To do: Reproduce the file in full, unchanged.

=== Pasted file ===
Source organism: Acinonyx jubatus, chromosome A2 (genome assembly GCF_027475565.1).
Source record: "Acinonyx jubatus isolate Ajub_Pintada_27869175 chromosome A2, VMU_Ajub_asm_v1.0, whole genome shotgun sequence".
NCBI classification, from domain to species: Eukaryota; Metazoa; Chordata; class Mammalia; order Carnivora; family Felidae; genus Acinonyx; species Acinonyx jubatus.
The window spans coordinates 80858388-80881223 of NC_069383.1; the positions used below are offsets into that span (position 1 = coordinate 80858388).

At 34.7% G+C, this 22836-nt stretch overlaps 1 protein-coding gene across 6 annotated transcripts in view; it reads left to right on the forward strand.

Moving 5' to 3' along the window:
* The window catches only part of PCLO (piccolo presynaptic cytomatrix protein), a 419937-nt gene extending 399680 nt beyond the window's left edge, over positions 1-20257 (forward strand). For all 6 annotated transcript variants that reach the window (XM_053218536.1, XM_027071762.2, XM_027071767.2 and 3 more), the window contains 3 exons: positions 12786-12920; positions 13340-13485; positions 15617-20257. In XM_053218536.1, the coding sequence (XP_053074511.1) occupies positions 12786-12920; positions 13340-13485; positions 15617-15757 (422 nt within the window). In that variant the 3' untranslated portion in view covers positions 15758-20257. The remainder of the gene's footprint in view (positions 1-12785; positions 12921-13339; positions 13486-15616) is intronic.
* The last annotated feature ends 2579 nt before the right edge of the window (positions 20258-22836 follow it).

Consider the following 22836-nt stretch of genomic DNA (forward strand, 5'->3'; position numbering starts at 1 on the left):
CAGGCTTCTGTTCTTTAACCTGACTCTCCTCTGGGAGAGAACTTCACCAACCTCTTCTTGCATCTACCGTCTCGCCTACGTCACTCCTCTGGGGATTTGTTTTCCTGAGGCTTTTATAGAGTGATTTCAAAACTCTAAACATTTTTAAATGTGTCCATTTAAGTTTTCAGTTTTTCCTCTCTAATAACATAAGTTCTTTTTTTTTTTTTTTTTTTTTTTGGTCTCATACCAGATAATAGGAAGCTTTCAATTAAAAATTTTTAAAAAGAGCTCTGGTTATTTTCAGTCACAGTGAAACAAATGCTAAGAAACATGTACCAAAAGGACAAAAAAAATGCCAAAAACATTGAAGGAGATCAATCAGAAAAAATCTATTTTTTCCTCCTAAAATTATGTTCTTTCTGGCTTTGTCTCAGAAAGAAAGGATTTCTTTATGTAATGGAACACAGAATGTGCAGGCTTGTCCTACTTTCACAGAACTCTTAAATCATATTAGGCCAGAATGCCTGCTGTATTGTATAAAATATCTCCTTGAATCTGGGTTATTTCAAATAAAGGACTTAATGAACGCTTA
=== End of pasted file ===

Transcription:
Source organism: Acinonyx jubatus, chromosome A2 (genome assembly GCF_027475565.1).
Source record: "Acinonyx jubatus isolate Ajub_Pintada_27869175 chromosome A2, VMU_Ajub_asm_v1.0, whole genome shotgun sequence".
NCBI classification, from domain to species: Eukaryota; Metazoa; Chordata; class Mammalia; order Carnivora; family Felidae; genus Acinonyx; species Acinonyx jubatus.
The window spans coordinates 80858388-80881223 of NC_069383.1; the positions used below are offsets into that span (position 1 = coordinate 80858388).

At 34.7% G+C, this 22836-nt stretch overlaps 1 protein-coding gene across 6 annotated transcripts in view; it reads left to right on the forward strand.

Moving 5' to 3' along the window:
* The window catches only part of PCLO (piccolo presynaptic cytomatrix protein), a 419937-nt gene extending 399680 nt beyond the window's left edge, over positions 1-20257 (forward strand). For all 6 annotated transcript variants that reach the window (XM_053218536.1, XM_027071762.2, XM_027071767.2 and 3 more), the window contains 3 exons: positions 12786-12920; positions 13340-13485; positions 15617-20257. In XM_053218536.1, the coding sequence (XP_053074511.1) occupies positions 12786-12920; positions 13340-13485; positions 15617-15757 (422 nt within the window). In that variant the 3' untranslated portion in view covers positions 15758-20257. The remainder of the gene's footprint in view (positions 1-12785; positions 12921-13339; positions 13486-15616) is intronic.
* The last annotated feature ends 2579 nt before the right edge of the window (positions 20258-22836 follow it).

Consider the following 22836-nt stretch of genomic DNA (forward strand, 5'->3'; position numbering starts at 1 on the left):
CAGGCTTCTGTTCTTTAACCTGACTCTCCTCTGGGAGAGAACTTCACCAACCTCTTCTTGCATCTACCGTCTCGCCTACGTCACTCCTCTGGGGATTTGTTTTCCTGAGGCTTTTATAGAGTGATTTCAAAACTCTAAACATTTTTAAATGTGTCCATTTAAGTTTTCAGTTTTTCCTCTCTAATAACATAAGTTCTTTTTTTTTTTTTTTTTTTTTTTGGTCTCATACCAGATAATAGGAAGCTTTCAATTAAAAATTTTTAAAAAGAGCTCTGGTTATTTTCAGTCACAGTGAAACAAATGCTAAGAAACATGTACCAAAAGGACAAAAAAAATGCCAAAAACATTGAAGGAGATCAATCAGAAAAAATCTATTTTTTCCTCCTAAAATTATGTTCTTTCTGGCTTTGTCTCAGAAAGAAAGGATTTCTTTATGTAATGGAACACAGAATGTGCAGGCTTGTCCTACTTTCACAGAACTCTTAAATCATATTAGGCCAGAATGCCTGCTGTATTGTATAAAATATCTCCTTGAATCTGGGTTATTTCAAATAAAGGACTTAATGAACGCTTA